Main activities include caring for damaged facilities, removing garbage, weeding, and watering the trees. “Adopt a Tree” signs are installed to indicate the responsible individual or group, and garbage bags, gloves, tongs, and other cleaning supplies are provided. The activity hours are officially recognized as volunteer hours, and the activities may be promoted externally or featured by the media. Adopt a Tree also provides education on the ecosystem.
As a pilot program in 2012, Adopt a Tree was pursued by Seonsa Primary School in Gangdong-gu and by Hanyang University High School in Seongdong-gu on the streets in front of the schools. Senior citizens were also hired for the job program and were engaged in the activities for 4 months.
<Figure 11> “Adopt a Tree” Activities in 2012
<Table 2> Adopt a Tree Pilot Programs in 2012
-Adopt a Park
The Adopt a Park program provides opportunity to the citizens of Seoul to manage their own areas of parks and green spaces, thereby raising environmental and community awareness and establishing a sustainable management system on a voluntary basis. In the program, a park is adopted by a local organization which will clean and beautify it by planting additional trees and flowers. In this way, the program seeks to instill pride and a sense of community ownership.
Religious groups, schools, companies, senior citizens’ groups, and individuals can participate in the Adopt a Park program. As with Adopt a Tree, participants sign an agreement with the local government or program office. The agreement, which contains details on the period, activities and their duration, is a year long and may be extended after an annual assessment. Adopt a Park participants clean their designated park areas, beautify garden beds, and clean up graffiti, etc. They report any damaged or potentially dangerous park facilities and those that no longer operate the way they were intended. The frequency of activities is determined (e.g., weekly, monthly, quarterly) through consultation with participants, who then submit an Application for Park Management Activity 7 days before the desired date, and a Report on Park Management Activity upon completion of each activity.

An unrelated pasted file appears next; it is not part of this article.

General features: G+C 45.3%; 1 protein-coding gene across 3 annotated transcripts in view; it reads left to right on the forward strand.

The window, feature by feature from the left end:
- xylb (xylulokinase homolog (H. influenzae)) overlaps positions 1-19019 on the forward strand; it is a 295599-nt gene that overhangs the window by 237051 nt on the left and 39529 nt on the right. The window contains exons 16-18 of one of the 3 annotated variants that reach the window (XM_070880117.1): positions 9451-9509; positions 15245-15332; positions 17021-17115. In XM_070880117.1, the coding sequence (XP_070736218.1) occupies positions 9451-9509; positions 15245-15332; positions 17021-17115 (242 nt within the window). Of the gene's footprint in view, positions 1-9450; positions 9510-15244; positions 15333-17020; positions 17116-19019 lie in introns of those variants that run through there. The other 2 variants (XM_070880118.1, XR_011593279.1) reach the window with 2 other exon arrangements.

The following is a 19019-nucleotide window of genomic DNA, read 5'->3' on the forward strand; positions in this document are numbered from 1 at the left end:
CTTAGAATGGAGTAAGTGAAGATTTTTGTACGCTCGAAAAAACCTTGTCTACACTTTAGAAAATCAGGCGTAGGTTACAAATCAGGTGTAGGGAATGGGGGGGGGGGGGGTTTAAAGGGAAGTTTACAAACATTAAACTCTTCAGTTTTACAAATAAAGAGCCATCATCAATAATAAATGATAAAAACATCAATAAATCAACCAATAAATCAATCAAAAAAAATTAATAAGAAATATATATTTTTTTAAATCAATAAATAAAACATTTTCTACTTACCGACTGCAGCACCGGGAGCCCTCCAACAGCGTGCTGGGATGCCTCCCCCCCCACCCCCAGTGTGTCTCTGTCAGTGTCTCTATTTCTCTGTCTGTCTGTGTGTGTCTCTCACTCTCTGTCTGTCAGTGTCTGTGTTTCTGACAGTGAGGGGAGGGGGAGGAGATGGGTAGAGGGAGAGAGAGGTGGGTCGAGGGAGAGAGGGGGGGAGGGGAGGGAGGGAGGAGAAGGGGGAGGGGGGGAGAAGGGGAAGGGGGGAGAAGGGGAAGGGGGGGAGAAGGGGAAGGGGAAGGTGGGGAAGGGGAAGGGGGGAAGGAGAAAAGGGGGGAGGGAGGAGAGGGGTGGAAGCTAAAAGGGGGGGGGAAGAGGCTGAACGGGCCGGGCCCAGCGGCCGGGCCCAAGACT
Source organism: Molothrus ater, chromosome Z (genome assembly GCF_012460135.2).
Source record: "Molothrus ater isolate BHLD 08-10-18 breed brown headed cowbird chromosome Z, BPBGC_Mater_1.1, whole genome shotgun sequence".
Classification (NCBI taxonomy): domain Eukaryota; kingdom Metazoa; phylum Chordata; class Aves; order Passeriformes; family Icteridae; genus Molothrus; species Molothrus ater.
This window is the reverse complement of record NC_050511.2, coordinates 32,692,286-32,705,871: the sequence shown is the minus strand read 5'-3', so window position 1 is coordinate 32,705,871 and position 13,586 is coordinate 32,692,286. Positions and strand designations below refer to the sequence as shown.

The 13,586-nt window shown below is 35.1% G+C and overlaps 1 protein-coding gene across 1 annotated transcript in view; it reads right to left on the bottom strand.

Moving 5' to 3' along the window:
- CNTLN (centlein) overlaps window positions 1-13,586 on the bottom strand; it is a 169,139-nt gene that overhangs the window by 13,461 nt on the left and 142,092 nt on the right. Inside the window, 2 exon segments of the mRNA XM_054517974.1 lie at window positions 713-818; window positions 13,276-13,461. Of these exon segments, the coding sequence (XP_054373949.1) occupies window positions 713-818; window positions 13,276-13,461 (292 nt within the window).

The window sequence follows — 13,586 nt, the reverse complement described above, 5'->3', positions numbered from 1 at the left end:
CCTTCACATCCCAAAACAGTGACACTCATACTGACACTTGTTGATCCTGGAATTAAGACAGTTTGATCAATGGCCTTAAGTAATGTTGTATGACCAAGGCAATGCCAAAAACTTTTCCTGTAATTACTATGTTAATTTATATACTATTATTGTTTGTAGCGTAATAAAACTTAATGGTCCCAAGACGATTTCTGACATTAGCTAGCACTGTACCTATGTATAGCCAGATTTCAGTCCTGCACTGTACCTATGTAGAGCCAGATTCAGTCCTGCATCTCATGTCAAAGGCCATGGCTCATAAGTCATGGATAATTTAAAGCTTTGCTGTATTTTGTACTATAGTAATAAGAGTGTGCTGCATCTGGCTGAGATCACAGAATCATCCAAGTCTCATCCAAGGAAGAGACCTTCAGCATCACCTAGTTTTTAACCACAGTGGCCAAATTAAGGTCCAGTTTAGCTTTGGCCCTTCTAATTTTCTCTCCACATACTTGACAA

<Figure 12> Procedure for Participation in the Adopt a Park Program
Adopt a Park group activities are assessed each year. If the results are found to be insufficient, the agreement will not be renewed. The agreement may be terminated if a group fails to comply with rules on park use or management during the agreement period, or if the group requests termination.
At the park, a sign board is installed to indicate groups responsible for park management, and cleaning supplies are provided. Adopt a Park activities can also be officially acknowledged as volunteer work. When a participating group wishes to hold a cultural or talent event, the park may be used as the event venue. The group’s activities may be promoted externally or featured by the media, and the program also provides education programs on the ecosystem, and events such as flower planting.
Adoption Program Outcomes